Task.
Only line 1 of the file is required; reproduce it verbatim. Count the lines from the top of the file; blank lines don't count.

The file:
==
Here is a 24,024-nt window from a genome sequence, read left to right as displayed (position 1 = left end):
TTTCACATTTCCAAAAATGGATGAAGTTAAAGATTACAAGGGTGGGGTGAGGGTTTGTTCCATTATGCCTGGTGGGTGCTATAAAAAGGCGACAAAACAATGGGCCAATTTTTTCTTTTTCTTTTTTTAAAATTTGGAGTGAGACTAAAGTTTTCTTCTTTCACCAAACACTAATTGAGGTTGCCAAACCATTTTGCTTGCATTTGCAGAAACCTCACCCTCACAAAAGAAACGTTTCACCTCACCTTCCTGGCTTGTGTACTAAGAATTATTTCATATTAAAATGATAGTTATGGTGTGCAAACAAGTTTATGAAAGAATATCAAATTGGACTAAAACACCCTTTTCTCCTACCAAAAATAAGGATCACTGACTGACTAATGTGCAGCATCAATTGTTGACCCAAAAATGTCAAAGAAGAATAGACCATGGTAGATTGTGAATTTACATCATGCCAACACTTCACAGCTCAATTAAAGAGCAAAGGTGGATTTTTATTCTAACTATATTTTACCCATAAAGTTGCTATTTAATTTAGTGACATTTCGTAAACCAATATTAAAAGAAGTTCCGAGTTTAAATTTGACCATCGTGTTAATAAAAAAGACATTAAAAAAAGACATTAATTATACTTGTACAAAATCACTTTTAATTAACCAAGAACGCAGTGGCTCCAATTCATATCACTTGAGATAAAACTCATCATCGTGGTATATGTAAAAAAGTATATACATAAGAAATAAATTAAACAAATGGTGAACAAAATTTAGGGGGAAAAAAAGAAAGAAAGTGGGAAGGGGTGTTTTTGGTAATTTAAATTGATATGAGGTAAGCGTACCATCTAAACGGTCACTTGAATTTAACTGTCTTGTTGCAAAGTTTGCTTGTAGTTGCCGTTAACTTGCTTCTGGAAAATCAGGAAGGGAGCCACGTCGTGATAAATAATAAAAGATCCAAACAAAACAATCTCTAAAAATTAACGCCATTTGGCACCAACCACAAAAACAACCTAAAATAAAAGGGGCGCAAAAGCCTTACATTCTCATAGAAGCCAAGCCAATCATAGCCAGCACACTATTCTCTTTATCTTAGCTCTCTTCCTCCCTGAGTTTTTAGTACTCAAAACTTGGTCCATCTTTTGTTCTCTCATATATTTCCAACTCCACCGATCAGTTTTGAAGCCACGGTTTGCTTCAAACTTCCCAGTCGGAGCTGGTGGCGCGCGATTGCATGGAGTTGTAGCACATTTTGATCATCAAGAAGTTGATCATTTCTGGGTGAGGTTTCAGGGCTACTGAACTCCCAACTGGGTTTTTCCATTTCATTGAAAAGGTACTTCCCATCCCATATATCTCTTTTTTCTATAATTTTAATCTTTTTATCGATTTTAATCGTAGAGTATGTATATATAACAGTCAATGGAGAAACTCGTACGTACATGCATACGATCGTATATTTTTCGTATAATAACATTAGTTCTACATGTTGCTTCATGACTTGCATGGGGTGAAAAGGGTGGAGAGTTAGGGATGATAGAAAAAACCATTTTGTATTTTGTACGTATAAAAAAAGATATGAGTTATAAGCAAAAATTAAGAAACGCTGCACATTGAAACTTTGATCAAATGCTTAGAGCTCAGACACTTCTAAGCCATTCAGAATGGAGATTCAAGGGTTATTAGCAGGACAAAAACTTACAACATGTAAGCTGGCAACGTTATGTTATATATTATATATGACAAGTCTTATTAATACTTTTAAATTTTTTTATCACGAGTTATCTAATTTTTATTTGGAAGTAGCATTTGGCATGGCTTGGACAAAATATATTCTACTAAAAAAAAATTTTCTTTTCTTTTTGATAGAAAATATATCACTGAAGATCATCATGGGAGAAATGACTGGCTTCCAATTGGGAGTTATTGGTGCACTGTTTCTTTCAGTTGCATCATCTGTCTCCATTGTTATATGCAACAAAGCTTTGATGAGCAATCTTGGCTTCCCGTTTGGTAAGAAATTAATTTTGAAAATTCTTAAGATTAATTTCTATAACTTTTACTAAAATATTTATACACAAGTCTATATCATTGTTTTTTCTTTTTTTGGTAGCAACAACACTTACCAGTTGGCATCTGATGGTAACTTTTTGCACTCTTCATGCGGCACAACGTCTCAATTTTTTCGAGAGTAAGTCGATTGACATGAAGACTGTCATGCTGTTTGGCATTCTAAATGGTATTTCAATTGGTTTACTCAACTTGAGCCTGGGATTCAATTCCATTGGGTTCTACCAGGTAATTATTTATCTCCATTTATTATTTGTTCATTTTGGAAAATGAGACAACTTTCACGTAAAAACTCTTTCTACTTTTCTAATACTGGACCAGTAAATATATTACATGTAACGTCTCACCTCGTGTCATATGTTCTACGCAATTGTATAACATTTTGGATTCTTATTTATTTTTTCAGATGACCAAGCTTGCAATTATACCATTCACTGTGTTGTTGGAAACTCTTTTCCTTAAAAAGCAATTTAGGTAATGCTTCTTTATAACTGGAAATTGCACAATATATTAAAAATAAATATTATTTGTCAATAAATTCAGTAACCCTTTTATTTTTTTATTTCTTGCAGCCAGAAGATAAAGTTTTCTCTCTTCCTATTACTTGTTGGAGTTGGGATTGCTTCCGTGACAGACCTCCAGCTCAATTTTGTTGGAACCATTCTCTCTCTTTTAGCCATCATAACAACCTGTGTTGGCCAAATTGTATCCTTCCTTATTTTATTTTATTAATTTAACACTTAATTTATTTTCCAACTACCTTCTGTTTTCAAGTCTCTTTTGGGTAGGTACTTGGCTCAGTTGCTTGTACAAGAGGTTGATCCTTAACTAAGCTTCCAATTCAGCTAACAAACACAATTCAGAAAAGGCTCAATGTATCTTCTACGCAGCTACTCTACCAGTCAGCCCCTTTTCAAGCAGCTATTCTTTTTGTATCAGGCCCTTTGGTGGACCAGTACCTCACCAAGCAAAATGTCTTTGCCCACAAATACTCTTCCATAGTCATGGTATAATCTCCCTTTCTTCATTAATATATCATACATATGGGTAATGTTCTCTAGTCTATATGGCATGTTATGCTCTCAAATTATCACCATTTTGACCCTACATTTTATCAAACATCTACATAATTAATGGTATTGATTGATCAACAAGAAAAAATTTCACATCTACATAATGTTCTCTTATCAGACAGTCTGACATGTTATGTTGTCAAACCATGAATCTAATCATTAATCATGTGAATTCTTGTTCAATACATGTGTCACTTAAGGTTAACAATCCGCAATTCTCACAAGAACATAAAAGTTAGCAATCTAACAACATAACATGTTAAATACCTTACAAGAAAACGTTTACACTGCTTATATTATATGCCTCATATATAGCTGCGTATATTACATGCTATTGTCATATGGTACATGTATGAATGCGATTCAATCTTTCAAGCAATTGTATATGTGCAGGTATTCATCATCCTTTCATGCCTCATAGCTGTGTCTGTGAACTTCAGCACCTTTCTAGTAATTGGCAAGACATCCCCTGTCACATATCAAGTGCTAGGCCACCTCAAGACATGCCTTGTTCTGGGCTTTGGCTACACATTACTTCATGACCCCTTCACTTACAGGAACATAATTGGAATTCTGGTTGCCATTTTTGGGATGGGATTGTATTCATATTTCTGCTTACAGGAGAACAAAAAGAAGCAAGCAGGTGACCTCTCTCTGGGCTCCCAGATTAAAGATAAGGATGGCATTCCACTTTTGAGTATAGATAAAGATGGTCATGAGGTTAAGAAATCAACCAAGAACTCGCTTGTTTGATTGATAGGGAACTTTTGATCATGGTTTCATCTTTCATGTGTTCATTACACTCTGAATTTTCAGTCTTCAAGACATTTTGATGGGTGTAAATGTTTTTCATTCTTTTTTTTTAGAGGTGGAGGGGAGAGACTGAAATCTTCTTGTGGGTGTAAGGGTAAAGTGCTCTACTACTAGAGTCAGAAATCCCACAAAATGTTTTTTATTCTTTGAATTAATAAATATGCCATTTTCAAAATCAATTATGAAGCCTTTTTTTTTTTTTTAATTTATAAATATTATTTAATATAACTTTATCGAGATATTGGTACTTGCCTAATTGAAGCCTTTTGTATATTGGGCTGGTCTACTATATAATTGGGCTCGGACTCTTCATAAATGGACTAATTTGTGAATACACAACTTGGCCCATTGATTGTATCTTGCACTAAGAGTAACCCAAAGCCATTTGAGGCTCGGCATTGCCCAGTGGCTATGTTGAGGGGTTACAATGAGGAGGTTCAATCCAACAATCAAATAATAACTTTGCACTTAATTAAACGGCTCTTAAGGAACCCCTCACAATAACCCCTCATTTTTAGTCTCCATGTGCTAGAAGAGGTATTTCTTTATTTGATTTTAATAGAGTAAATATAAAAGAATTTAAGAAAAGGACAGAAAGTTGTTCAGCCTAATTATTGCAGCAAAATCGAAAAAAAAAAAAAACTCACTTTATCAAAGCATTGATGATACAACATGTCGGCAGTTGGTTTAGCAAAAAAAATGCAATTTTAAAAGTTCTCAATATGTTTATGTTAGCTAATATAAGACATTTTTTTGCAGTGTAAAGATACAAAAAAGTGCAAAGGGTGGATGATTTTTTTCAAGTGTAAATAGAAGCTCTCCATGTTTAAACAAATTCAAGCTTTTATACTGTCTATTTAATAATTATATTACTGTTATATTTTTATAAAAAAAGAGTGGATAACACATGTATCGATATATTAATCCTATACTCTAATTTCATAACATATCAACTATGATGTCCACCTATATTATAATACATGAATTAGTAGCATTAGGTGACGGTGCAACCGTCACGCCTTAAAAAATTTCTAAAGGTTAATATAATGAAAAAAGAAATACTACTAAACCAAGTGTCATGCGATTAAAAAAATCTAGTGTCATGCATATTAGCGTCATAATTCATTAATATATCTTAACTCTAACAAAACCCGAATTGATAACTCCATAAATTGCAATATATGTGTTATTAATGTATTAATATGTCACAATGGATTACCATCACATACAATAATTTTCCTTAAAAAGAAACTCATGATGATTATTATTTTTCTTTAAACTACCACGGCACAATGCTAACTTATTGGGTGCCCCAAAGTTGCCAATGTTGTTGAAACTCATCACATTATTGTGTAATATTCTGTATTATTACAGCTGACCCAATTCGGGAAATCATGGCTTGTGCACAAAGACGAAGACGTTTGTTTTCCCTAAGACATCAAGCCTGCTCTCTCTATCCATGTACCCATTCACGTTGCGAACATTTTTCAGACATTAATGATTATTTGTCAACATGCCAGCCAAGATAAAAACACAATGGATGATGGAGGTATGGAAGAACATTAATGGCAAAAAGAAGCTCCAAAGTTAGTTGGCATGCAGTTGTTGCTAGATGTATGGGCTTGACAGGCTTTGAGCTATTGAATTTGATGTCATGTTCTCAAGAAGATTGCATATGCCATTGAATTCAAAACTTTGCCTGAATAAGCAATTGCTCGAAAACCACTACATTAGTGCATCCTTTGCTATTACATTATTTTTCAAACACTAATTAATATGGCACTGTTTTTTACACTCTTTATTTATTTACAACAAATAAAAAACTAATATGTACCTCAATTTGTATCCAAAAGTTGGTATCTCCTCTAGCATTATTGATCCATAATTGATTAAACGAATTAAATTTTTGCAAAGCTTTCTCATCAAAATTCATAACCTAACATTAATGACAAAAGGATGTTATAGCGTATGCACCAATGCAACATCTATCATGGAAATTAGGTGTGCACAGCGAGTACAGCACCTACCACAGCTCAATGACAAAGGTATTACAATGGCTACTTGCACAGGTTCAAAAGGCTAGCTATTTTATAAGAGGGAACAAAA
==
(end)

Here is a 24,024-nt window from a genome sequence, read left to right as displayed (position 1 = left end):